Xenophon plan demands clarity on fund managers' pay

FUND managers would be forced to disclose their pay packets under proposed new laws aimed at boosting transparency in the $1.3 trillion superannuation system.

FUND managers would be forced to disclose their pay packets under proposed new laws aimed at boosting transparency in the $1.3 trillion superannuation system.

The independent senator Nick Xenophon is preparing legislation designed to give fund members more information about their retirement savings, including measures requiring more disclosure of fund manager pay, he said.

Top fund managers could earn millions of dollars a year, but details of their pay were closely guarded in what Senator Xenophon described as an anomaly.

"The transparency framework for super funds hasn't caught up with their exponential growth or their critical importance to the savings of millions of Australians," he said.

Senator Xenophon said he would release the draft legislation next month, adding that disclosure could be improved without adding unnecessary red tape.

But any move towards greater disclosure is opposed by the industry, which argues that fund manager salaries are "proprietary information" and should be kept confidential. The Financial Services Council also says the fees paid by members from their super funds are already disclosed and are more relevant, a stance backed by the Coalition's shadow assistant treasurer, Senator Mathias Cormann. "We believe that remuneration, where paid from the super fund, should be disclosed," he told BusinessDay.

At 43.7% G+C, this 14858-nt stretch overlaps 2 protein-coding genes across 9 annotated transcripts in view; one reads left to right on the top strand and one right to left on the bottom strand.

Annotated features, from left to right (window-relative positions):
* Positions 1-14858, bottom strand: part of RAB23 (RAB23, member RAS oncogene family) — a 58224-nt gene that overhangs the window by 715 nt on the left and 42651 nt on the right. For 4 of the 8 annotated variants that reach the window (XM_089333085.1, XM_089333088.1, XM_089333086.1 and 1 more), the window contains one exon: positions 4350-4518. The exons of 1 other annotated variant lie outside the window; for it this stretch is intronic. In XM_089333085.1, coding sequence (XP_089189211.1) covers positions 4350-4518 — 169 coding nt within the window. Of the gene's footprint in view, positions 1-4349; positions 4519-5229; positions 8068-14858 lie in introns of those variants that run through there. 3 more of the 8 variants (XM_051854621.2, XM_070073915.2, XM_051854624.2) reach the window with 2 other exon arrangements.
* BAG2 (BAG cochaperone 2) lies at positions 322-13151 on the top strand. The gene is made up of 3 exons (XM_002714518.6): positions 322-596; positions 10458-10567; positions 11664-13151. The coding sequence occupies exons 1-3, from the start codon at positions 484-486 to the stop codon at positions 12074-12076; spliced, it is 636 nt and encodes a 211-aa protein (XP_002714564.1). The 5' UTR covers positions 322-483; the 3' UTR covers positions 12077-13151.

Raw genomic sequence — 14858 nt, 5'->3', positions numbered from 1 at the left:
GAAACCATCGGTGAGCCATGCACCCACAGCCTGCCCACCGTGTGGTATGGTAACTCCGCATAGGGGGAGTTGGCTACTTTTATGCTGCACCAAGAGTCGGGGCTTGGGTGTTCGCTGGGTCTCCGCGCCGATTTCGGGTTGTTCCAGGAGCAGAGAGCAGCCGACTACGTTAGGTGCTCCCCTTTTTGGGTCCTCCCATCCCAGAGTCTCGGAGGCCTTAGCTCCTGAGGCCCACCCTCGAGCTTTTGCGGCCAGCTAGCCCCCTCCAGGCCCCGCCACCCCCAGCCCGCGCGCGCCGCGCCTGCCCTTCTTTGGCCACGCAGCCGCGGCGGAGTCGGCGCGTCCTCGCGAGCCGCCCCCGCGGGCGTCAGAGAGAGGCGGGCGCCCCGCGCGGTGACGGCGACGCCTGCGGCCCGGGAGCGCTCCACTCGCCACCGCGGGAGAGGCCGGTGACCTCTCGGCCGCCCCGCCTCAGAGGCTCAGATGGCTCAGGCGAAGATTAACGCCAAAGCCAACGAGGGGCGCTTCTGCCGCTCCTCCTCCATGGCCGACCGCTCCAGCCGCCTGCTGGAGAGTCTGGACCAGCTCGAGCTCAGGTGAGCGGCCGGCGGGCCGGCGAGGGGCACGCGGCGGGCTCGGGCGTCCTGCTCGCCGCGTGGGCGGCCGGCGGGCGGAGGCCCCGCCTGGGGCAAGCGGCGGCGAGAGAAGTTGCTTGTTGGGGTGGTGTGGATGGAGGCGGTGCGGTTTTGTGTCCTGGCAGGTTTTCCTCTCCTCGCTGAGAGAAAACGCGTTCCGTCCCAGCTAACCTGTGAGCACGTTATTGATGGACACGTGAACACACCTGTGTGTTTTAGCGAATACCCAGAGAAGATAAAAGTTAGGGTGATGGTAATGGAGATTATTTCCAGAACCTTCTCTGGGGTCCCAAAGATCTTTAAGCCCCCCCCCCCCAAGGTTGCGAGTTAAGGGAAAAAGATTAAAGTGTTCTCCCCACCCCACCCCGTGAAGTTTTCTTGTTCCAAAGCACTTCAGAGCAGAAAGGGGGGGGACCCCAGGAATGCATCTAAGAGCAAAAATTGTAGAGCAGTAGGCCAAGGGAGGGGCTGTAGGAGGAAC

When asked to comment, the Superannuation Minister, Bill Shorten, said: "Better disclosure should be the aim of all those who operate in the financial services industry."

According to IBISWorld, Australia's super fund management industry is on track to reap $9.4 billion in revenue from fund members this financial year, in what would be the sector's best year since 2008.

Listed companies are required to disclose the pay packets of key management personnel in their annual reports. Most listed fund management groups do not include their top fund managers.

One exception is British-based First State, whose parent company Commonwealth Bank disclosed the salaries of top-earning members of its investment teams in its 2011 annual report. These included Martin Lau, the director of greater China equities, whose $7.6 million total package was boosted by almost $7 million in long-term incentives, and Stuart Paul, a joint managing partner of the Asia Pacific and global emerging markets equity team, whose package of $8.2 million included almost $7.3 million in long-term incentives.

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